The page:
The Supreme Court recently heard oral arguments in Shelby County v. Holder, a case involving a constitutional challenge to a provision of the Voting Rights Act of 1965 requiring federal preclearance of changes in certain states’ voting laws. Section 5 of the Act requires that an attempt to change “any voting qualification or prerequisite to voting, or standard, practice, or procedure with respect to voting” in any “covered jurisdiction” receive “preclearance” by an administrative ruling of the Department of Justice or a declaratory judgment from the United States District Court for the District of Columbia.
The provision is targeted at preventing racial discrimination at the polls in certain states – Alabama, Alaska, Arizona, Georgia Louisiana, Mississippi, South Carolina, Texas and Virginia – and a few counties in other states with a history of discriminating against minorities in elections. Voting practices that have raised red flags include administering literacy tests as a prerequisite for voting privileges, refusing to offer multilingual ballots, and redistricting to reduce minority influence. Also, states and counties that in which less than half of the eligible minority populations are registered to vote are subject to federal preapproval when attempting to implement changes in voting procedures. The Act has been renewed and amended by Congress several times, including the recent 25-year extension by the Bush administration in 2006.
In April 2010, Shelby County, Alabama filed suit in the United States District Court for the District of Columbia, alleging that Congress exceeded its constitutional authority in renewing Section 5 in 2006. The court upheld the constitutionality of the Act, and was affirmed by the U.S. Court of Appeals for the D.C. Circuit, giving deference to Congress’ conclusion that there continues to be a need for the preclearance requirement. The Supreme Court granted certiorari, limiting the issue to whether Congress exceeded its authority in reauthorizing Section 5 of the Voting Rights Act in 2006, and heard oral arguments on February 27, 2013.
Bert Rein, attorney for Shelby County, argued that the Act should no longer apply to the state because there is sufficient evidence that minorities are fairly represented at the polls. In response, Justice Breyer offered that the Voting Rights Act serves as a check on discriminatory voting practices, and Alabama’s good record is only evidence that the law is working and should be kept in effect. Justice Sotomayor observed that Shelby County was sued by the Justice Department in 2008 for using large voting districts to make it difficult for minority groups to elect members to city councils – “[S]ome parts of the South have changed. Your country pretty much hasn’t. You may be the wrong party bringing this suit.”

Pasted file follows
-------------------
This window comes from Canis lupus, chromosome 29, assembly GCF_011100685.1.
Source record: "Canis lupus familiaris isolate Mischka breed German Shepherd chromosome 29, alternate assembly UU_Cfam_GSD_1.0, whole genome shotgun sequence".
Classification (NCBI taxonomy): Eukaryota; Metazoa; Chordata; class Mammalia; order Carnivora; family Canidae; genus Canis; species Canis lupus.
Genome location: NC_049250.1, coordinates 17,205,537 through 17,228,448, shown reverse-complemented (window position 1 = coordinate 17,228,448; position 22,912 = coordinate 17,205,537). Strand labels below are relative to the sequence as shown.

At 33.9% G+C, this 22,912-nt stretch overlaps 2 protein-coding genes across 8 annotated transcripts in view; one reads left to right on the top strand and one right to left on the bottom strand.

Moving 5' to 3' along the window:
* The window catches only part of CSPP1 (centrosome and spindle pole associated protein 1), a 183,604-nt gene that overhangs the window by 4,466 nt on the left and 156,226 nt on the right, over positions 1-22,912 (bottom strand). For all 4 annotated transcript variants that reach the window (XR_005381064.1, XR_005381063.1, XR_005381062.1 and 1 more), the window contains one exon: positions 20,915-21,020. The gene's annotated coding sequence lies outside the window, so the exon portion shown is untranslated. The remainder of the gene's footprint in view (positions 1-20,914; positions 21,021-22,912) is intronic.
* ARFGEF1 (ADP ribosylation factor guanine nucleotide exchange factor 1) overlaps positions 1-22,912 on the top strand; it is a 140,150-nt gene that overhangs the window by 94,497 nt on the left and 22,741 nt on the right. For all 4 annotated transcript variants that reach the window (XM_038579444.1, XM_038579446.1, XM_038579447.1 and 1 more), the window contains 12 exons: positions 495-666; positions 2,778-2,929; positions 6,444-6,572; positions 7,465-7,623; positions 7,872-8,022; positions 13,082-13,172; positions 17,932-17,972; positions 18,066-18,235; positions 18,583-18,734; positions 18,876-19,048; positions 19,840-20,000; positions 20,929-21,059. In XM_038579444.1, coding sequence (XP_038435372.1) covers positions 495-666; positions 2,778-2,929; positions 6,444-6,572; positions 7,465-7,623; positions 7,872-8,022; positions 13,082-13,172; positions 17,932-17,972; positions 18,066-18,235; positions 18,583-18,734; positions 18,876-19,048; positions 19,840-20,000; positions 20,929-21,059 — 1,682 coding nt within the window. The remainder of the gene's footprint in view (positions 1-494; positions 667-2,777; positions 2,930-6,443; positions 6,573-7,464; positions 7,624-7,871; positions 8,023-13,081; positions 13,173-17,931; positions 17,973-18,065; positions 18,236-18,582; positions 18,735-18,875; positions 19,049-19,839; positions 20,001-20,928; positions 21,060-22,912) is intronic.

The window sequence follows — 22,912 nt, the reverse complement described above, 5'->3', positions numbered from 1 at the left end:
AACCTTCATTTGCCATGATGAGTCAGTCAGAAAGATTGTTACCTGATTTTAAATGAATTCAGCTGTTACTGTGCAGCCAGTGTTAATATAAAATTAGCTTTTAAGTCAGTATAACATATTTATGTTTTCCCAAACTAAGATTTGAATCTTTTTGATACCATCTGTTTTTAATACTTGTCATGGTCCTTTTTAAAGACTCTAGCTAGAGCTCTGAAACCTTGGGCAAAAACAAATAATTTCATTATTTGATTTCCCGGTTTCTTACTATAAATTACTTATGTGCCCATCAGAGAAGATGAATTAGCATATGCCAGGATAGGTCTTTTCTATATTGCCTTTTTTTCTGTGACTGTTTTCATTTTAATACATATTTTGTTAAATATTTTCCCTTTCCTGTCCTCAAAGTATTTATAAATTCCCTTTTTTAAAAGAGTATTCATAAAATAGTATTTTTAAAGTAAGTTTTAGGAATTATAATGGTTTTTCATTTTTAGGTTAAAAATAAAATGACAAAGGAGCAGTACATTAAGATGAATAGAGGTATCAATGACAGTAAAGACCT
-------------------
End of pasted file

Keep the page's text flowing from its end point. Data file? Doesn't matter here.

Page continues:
Rein also argued that Section 5 of the Voting Rights Act contradicts the constitutional principle of equal application of the law, as it singles out certain states and counties for federal scrutiny and hasn’t changed the criteria for determining which states must receive preclearance. Justice Kennedy, often the swing vote, seemed to side with Shelby County, saying that the rigid formula used to determine which states require preclearance may have worked well in 1965, but may be unnecessary in 2013.
Justice Scalia suggested that the continued renewal of Section 5 of the Voting Rights Act demonstrates the “perpetuation of racial entitlement,” asserting that lawmakers have only continued to renew the law because there is no political advantage in voting against it. “Whenever a society adopts racial entitlements, it is very difficult to get out of them through the normal political processes,” Scalia offered during oral argument. “Even the name of it is wonderful, the Voting Rights Act. Who’s going to vote against that?” Scalia asked.
Texas has also appealed a federal court ruling that the state discriminated against minorities with new redistricting maps. Justices have not yet selected the case for review and some argue that they may hold the case until the Shelby County case is decided this summer, as both consider the issue of whether Section 5 of the Voting Rights Act is unconstitutional and no longer needed.
Many believe that the Court’s remarks during oral argument suggest that Section 5 will likely be removed from the Voting Rights Act, and even President Obama, in a local television interview, seemed to be preparing people for the provision to be struck: “People will still have the same rights no to be discriminated against when it comes to voting. You just won’t have this mechanism, this tool, that allows you to kind of stay ahead of certain practices.”
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